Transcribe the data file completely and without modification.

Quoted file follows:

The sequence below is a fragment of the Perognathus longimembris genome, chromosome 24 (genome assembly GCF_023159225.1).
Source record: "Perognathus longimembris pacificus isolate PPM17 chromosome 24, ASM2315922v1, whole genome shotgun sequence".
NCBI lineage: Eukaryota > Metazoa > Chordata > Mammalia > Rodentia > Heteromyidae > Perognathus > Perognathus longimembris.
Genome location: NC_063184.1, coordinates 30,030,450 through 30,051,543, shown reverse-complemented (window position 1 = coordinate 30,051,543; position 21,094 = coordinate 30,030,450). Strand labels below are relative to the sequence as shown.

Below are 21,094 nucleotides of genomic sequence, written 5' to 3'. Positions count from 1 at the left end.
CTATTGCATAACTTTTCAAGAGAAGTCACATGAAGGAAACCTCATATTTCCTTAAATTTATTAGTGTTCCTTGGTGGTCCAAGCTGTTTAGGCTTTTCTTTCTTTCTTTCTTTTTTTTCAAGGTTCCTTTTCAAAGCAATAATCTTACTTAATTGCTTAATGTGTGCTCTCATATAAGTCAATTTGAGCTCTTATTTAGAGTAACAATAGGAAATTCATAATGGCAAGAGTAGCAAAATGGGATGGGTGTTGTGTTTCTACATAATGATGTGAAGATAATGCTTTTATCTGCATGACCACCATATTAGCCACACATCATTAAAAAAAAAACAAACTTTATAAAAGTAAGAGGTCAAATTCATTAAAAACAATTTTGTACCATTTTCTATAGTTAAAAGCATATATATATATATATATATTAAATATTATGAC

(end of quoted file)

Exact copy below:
The sequence below is a fragment of the Perognathus longimembris genome, chromosome 24 (genome assembly GCF_023159225.1).
Source record: "Perognathus longimembris pacificus isolate PPM17 chromosome 24, ASM2315922v1, whole genome shotgun sequence".
NCBI lineage: Eukaryota > Metazoa > Chordata > Mammalia > Rodentia > Heteromyidae > Perognathus > Perognathus longimembris.
Genome location: NC_063184.1, coordinates 30,030,450 through 30,051,543, shown reverse-complemented (window position 1 = coordinate 30,051,543; position 21,094 = coordinate 30,030,450). Strand labels below are relative to the sequence as shown.

Below are 21,094 nucleotides of genomic sequence, written 5' to 3'. Positions count from 1 at the left end.
CTATTGCATAACTTTTCAAGAGAAGTCACATGAAGGAAACCTCATATTTCCTTAAATTTATTAGTGTTCCTTGGTGGTCCAAGCTGTTTAGGCTTTTCTTTCTTTCTTTCTTTTTTTTCAAGGTTCCTTTTCAAAGCAATAATCTTACTTAATTGCTTAATGTGTGCTCTCATATAAGTCAATTTGAGCTCTTATTTAGAGTAACAATAGGAAATTCATAATGGCAAGAGTAGCAAAATGGGATGGGTGTTGTGTTTCTACATAATGATGTGAAGATAATGCTTTTATCTGCATGACCACCATATTAGCCACACATCATTAAAAAAAAAACAAACTTTATAAAAGTAAGAGGTCAAATTCATTAAAAACAATTTTGTACCATTTTCTATAGTTAAAAGCATATATATATATATATATATTAAATATTATGAC